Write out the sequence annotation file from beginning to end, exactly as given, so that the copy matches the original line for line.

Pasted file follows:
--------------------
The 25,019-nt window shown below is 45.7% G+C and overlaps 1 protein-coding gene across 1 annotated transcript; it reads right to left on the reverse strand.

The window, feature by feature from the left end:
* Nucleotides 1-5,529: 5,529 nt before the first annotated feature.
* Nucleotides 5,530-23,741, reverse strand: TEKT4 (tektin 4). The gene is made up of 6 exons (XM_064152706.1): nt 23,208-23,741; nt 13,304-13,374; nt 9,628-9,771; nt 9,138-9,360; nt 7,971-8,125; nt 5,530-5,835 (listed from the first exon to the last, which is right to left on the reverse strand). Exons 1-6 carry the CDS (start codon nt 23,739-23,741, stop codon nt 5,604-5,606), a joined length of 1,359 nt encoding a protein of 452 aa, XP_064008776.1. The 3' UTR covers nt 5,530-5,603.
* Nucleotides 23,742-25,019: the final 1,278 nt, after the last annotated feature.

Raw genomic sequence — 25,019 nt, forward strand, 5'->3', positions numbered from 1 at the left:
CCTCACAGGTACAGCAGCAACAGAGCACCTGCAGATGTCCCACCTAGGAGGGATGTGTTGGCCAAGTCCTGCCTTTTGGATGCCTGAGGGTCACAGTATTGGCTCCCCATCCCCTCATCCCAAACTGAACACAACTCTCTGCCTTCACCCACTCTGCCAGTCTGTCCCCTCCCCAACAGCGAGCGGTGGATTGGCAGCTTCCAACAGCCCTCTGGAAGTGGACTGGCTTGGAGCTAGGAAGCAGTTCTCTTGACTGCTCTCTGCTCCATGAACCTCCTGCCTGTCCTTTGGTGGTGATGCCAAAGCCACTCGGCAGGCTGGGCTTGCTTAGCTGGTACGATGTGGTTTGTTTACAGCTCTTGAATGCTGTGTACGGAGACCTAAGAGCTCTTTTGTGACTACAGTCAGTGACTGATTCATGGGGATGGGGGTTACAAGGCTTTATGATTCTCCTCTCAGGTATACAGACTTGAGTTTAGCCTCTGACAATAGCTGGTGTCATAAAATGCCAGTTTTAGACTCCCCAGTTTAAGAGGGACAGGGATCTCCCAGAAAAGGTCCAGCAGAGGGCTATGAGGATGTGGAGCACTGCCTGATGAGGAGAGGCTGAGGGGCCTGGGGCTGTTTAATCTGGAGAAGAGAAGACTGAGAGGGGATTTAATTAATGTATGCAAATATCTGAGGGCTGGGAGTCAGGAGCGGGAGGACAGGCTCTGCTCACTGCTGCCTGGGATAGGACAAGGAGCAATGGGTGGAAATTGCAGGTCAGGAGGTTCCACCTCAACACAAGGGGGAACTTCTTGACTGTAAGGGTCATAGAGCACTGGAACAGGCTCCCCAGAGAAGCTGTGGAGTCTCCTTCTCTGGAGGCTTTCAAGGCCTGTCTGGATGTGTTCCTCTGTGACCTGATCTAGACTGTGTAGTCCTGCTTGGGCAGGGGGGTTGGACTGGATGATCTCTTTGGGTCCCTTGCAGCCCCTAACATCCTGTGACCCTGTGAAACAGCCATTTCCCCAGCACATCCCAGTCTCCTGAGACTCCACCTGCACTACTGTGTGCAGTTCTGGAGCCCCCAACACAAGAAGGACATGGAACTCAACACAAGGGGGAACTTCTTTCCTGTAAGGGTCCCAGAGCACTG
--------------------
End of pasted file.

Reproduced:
The 25,019-nt window shown below is 45.7% G+C and overlaps 1 protein-coding gene across 1 annotated transcript; it reads right to left on the reverse strand.

The window, feature by feature from the left end:
* Nucleotides 1-5,529: 5,529 nt before the first annotated feature.
* Nucleotides 5,530-23,741, reverse strand: TEKT4 (tektin 4). The gene is made up of 6 exons (XM_064152706.1): nt 23,208-23,741; nt 13,304-13,374; nt 9,628-9,771; nt 9,138-9,360; nt 7,971-8,125; nt 5,530-5,835 (listed from the first exon to the last, which is right to left on the reverse strand). Exons 1-6 carry the CDS (start codon nt 23,739-23,741, stop codon nt 5,604-5,606), a joined length of 1,359 nt encoding a protein of 452 aa, XP_064008776.1. The 3' UTR covers nt 5,530-5,603.
* Nucleotides 23,742-25,019: the final 1,278 nt, after the last annotated feature.

Raw genomic sequence — 25,019 nt, forward strand, 5'->3', positions numbered from 1 at the left:
CCTCACAGGTACAGCAGCAACAGAGCACCTGCAGATGTCCCACCTAGGAGGGATGTGTTGGCCAAGTCCTGCCTTTTGGATGCCTGAGGGTCACAGTATTGGCTCCCCATCCCCTCATCCCAAACTGAACACAACTCTCTGCCTTCACCCACTCTGCCAGTCTGTCCCCTCCCCAACAGCGAGCGGTGGATTGGCAGCTTCCAACAGCCCTCTGGAAGTGGACTGGCTTGGAGCTAGGAAGCAGTTCTCTTGACTGCTCTCTGCTCCATGAACCTCCTGCCTGTCCTTTGGTGGTGATGCCAAAGCCACTCGGCAGGCTGGGCTTGCTTAGCTGGTACGATGTGGTTTGTTTACAGCTCTTGAATGCTGTGTACGGAGACCTAAGAGCTCTTTTGTGACTACAGTCAGTGACTGATTCATGGGGATGGGGGTTACAAGGCTTTATGATTCTCCTCTCAGGTATACAGACTTGAGTTTAGCCTCTGACAATAGCTGGTGTCATAAAATGCCAGTTTTAGACTCCCCAGTTTAAGAGGGACAGGGATCTCCCAGAAAAGGTCCAGCAGAGGGCTATGAGGATGTGGAGCACTGCCTGATGAGGAGAGGCTGAGGGGCCTGGGGCTGTTTAATCTGGAGAAGAGAAGACTGAGAGGGGATTTAATTAATGTATGCAAATATCTGAGGGCTGGGAGTCAGGAGCGGGAGGACAGGCTCTGCTCACTGCTGCCTGGGATAGGACAAGGAGCAATGGGTGGAAATTGCAGGTCAGGAGGTTCCACCTCAACACAAGGGGGAACTTCTTGACTGTAAGGGTCATAGAGCACTGGAACAGGCTCCCCAGAGAAGCTGTGGAGTCTCCTTCTCTGGAGGCTTTCAAGGCCTGTCTGGATGTGTTCCTCTGTGACCTGATCTAGACTGTGTAGTCCTGCTTGGGCAGGGGGGTTGGACTGGATGATCTCTTTGGGTCCCTTGCAGCCCCTAACATCCTGTGACCCTGTGAAACAGCCATTTCCCCAGCACATCCCAGTCTCCTGAGACTCCACCTGCACTACTGTGTGCAGTTCTGGAGCCCCCAACACAAGAAGGACATGGAACTCAACACAAGGGGGAACTTCTTTCCTGTAAGGGTCCCAGAGCACTG